We know the tech industry wants to convince us we need augmented and virtual reality (AR/VR) solutions, and while gaming experiences seem to dominate the discussion today, the greater opportunity comes in digital transformation of the enterprise.
Growing GDP one AR experience at a time
Recent analysis from PwC estimates VR/AR will boost global GDP by $1.5 trillion by 2030. Librestream and IDC believe AR will be key to the next stage of workplace digital transformation. In a recent report, they note multiple scenarios where the technology has already made a difference, including an auto manufacturer who managed to reduce machine downtime and maintenance by 15% with it.
But for most enterprises, the opportunity to develop virtual training solutions makes great sense. Hybrid working posed onboarding problems for some firms; AR/VR can support this journey. Accenture, for example, invested in 60,000 VR headsets, building a virtual global campus featuring digital twins to help in onboarding employees.
Other companies use QR symbols to link employees to information or training about that area, a product, or business process using an existing handset, such as an iPhone.
AR and VR are used to deliver critical training in a number of ways.
We know this kind of training is effective. Boeing says VR can reduce training time by 75%, and that’s is just one of the benefits the tech can bring to enterprise users. All this interest recently promised internet giant, Alibaba to invest $60 million in AR glasses manufacturer, Nreal
The idea is that staff can pick up training at their own pace. That’s a nice-to-have that becomes a must-have when you consider the need to build skills to handle dangerous or expensive equipment.
Virti, a UK-based immersive training start up, describes its work as providing an opportunity for learners to learn and practice skills in “low-stake, virtual worlds.” Working with virtual items eradicates risk, and maximizes active time, as precious infrastructure doesn’t need to be taken offline to support a training session.
[Also read: How will we use Apple’s AR glasses — and with what UI?]
Steven Ayer, an assoicate professor at Arizona State University, studies deployment of these technologies in construction and facilities management. He sees impacts in both training and safety.
“We see a lot of times where we use very antiquated modes of teaching safety courses that are ‘chalk-and-talk’ lecture-style learning, which by almost any accounts have been ineffective, and, by empirical data on sites, still don’t stop injuries,” he said.
On-demand, overlaid training doesn’t replace the human touch, of course, but certainly makes it easier for employees to learn what they need to learn where they are – or to familiarize themselves with new equipment.
Who can build them?
Apple is certainly exploring the opportunity. Its stable of products can work together to help create these experiences and the company’s relatively recent (Aug. 21) AR in Business guide evangelizes use; it also explains how Xcode, RealityKit, and ARKit mean developers have a powerful (and evolving) suite of tools with which to implement solutions of this kind.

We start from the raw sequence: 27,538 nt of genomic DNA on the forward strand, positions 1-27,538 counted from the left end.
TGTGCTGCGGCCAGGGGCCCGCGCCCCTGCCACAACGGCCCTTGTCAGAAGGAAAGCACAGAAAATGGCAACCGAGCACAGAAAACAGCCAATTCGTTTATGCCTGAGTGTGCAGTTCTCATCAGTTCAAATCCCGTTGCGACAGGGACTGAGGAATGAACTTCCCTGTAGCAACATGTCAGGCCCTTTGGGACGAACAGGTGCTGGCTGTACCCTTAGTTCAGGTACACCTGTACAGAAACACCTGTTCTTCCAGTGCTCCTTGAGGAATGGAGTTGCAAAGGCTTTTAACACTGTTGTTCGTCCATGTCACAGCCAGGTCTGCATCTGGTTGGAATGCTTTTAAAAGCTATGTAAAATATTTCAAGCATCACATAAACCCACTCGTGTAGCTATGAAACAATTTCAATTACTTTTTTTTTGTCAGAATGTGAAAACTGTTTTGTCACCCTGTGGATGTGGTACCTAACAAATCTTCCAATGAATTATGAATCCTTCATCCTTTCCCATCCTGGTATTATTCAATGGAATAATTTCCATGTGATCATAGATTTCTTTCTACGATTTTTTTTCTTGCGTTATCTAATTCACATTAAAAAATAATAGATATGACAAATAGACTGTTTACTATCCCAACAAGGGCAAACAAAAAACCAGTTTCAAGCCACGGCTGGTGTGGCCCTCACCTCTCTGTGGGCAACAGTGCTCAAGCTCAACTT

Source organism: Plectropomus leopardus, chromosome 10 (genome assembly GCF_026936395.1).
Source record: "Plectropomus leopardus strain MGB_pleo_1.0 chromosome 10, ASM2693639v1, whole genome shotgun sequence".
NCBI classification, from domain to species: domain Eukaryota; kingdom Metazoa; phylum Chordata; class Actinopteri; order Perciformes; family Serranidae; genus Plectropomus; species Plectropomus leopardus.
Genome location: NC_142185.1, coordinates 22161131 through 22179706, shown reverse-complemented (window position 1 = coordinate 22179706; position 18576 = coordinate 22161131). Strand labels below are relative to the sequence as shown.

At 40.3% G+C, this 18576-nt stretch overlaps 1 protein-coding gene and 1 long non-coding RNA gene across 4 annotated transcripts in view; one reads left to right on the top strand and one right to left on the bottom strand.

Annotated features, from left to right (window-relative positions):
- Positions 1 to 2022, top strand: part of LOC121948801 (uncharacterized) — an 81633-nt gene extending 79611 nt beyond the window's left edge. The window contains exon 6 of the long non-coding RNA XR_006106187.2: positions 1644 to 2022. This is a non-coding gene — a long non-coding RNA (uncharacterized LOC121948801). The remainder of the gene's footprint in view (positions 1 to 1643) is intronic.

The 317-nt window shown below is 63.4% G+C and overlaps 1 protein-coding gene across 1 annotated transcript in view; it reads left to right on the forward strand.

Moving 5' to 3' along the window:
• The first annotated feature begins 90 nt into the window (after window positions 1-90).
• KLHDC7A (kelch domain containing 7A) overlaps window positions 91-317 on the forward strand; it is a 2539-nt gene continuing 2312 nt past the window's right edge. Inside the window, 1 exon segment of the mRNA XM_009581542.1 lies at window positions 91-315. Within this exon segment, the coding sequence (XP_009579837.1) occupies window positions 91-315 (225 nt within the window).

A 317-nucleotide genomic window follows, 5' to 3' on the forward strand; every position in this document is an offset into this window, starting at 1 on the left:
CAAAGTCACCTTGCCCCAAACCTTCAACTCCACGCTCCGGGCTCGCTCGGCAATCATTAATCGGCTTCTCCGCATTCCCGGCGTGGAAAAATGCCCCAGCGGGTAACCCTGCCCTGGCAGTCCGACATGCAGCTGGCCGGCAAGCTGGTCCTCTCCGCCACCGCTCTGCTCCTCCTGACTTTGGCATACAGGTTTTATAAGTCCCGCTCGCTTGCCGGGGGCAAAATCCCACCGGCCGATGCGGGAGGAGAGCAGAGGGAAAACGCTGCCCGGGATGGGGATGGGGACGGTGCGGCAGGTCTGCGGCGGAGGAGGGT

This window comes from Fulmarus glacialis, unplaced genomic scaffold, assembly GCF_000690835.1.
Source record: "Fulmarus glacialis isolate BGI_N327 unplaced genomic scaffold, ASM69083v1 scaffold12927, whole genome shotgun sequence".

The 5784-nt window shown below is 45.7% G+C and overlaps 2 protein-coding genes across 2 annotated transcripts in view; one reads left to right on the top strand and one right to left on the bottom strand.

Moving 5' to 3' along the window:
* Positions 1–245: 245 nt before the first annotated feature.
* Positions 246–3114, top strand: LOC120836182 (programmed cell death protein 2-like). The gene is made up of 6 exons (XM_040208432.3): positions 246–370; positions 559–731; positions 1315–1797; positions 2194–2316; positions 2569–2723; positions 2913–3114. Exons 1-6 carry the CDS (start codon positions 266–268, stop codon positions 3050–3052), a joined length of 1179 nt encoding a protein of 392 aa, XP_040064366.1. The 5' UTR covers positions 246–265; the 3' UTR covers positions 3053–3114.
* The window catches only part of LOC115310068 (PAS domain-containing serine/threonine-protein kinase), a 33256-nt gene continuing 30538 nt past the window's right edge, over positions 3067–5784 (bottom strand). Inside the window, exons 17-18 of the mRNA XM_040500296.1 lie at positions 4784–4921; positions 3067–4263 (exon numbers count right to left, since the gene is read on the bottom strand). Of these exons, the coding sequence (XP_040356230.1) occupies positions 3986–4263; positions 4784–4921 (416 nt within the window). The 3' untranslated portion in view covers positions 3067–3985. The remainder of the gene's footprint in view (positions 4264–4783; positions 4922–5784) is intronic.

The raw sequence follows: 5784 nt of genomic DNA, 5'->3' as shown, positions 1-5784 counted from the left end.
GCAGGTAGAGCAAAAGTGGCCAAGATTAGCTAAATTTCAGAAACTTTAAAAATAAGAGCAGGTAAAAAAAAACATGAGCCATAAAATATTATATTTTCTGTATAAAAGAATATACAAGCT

That report highlights Apple-based training solutions such as Splunk AR, or SAP’s own Tech Trainer app, which lets remote trainers and students work together on virtual challenges using an on-screen display mirrored across two remote iPads.
Empowering new training sounds great on paper, but acquiring the skills to develop these training solutions is a real problem when there just aren’t enough developers to go round. But tools are evolving that may help plug this gap.
Scope AR’s WorkLink Create is a browser-based, no-code authoring platform to create remote training and assistance tools. It’s already used by Lockheed Martin to create that company’s own in-house training experiences.
New opportunity also means new challenges will emerge. Inevitable software flaws will make for new attack vectors. The same tools used to create surveillance-based ads models on social media will be 10 times more effective within realistic virtual environments, exposing brand new privacy problems.
The world’s smartest criminals will already be figuring out how to exploit these environments to steal information, exfiltrate data, and support their main business in crime. It’s quite plausible to think state actors will be considering how to build virtual honeypot traps to gather kompromat, too.
This new wild frontier will introduce a host of new wild problems, as Charlie Bell, Microsoft vice president for security, compliance, identity, and management, recently warned.
Given this has been the case each time new tech has hit town, don’t be too surprised to see 21st Century repeats of late 20th century scare stories. That’s why any enterprise working in virtual space will need to take steps before problems happen, rather than move fast and act surprised when things inevitably break.
Things will break and you have been warned — but at least VR/AR training may make it possible to break things in virtual worlds before you get down to breaking your real world business. That may be an argument to consider within the ROI for any company seeking to exploit AR/VR to test and explore new business opportunity.